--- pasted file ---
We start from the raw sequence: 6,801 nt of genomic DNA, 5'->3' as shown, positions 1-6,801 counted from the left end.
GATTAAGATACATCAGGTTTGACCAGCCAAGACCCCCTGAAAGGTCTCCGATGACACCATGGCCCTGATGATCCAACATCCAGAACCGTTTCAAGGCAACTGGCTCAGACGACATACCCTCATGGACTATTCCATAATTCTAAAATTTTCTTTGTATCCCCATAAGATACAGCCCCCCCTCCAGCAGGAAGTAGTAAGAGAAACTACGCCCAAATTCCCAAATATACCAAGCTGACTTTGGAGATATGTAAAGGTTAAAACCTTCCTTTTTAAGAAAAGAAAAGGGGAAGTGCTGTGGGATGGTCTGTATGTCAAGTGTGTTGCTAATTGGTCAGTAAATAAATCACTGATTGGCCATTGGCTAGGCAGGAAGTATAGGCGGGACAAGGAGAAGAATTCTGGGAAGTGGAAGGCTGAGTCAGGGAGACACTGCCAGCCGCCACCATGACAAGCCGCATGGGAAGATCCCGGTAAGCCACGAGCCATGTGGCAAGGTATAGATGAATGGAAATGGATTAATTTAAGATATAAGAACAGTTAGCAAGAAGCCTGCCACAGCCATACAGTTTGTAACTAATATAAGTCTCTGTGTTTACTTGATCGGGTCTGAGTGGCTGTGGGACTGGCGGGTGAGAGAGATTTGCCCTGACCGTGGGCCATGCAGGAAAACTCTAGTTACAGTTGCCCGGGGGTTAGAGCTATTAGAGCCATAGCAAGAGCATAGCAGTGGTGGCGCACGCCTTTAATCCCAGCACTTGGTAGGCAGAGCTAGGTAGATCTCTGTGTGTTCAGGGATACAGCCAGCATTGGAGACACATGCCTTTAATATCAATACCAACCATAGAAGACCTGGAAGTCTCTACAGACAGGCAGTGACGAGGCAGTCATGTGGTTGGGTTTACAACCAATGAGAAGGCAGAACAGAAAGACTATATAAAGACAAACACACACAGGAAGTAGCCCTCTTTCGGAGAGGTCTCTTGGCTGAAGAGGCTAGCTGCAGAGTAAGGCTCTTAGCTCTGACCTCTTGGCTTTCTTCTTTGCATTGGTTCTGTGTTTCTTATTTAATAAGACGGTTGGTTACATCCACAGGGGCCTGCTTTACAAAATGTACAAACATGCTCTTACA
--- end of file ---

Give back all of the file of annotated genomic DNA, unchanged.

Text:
We start from the raw sequence: 6,801 nt of genomic DNA, 5'->3' as shown, positions 1-6,801 counted from the left end.
GATTAAGATACATCAGGTTTGACCAGCCAAGACCCCCTGAAAGGTCTCCGATGACACCATGGCCCTGATGATCCAACATCCAGAACCGTTTCAAGGCAACTGGCTCAGACGACATACCCTCATGGACTATTCCATAATTCTAAAATTTTCTTTGTATCCCCATAAGATACAGCCCCCCCTCCAGCAGGAAGTAGTAAGAGAAACTACGCCCAAATTCCCAAATATACCAAGCTGACTTTGGAGATATGTAAAGGTTAAAACCTTCCTTTTTAAGAAAAGAAAAGGGGAAGTGCTGTGGGATGGTCTGTATGTCAAGTGTGTTGCTAATTGGTCAGTAAATAAATCACTGATTGGCCATTGGCTAGGCAGGAAGTATAGGCGGGACAAGGAGAAGAATTCTGGGAAGTGGAAGGCTGAGTCAGGGAGACACTGCCAGCCGCCACCATGACAAGCCGCATGGGAAGATCCCGGTAAGCCACGAGCCATGTGGCAAGGTATAGATGAATGGAAATGGATTAATTTAAGATATAAGAACAGTTAGCAAGAAGCCTGCCACAGCCATACAGTTTGTAACTAATATAAGTCTCTGTGTTTACTTGATCGGGTCTGAGTGGCTGTGGGACTGGCGGGTGAGAGAGATTTGCCCTGACCGTGGGCCATGCAGGAAAACTCTAGTTACAGTTGCCCGGGGGTTAGAGCTATTAGAGCCATAGCAAGAGCATAGCAGTGGTGGCGCACGCCTTTAATCCCAGCACTTGGTAGGCAGAGCTAGGTAGATCTCTGTGTGTTCAGGGATACAGCCAGCATTGGAGACACATGCCTTTAATATCAATACCAACCATAGAAGACCTGGAAGTCTCTACAGACAGGCAGTGACGAGGCAGTCATGTGGTTGGGTTTACAACCAATGAGAAGGCAGAACAGAAAGACTATATAAAGACAAACACACACAGGAAGTAGCCCTCTTTCGGAGAGGTCTCTTGGCTGAAGAGGCTAGCTGCAGAGTAAGGCTCTTAGCTCTGACCTCTTGGCTTTCTTCTTTGCATTGGTTCTGTGTTTCTTATTTAATAAGACGGTTGGTTACATCCACAGGGGCCTGCTTTACAAAATGTACAAACATGCTCTTACA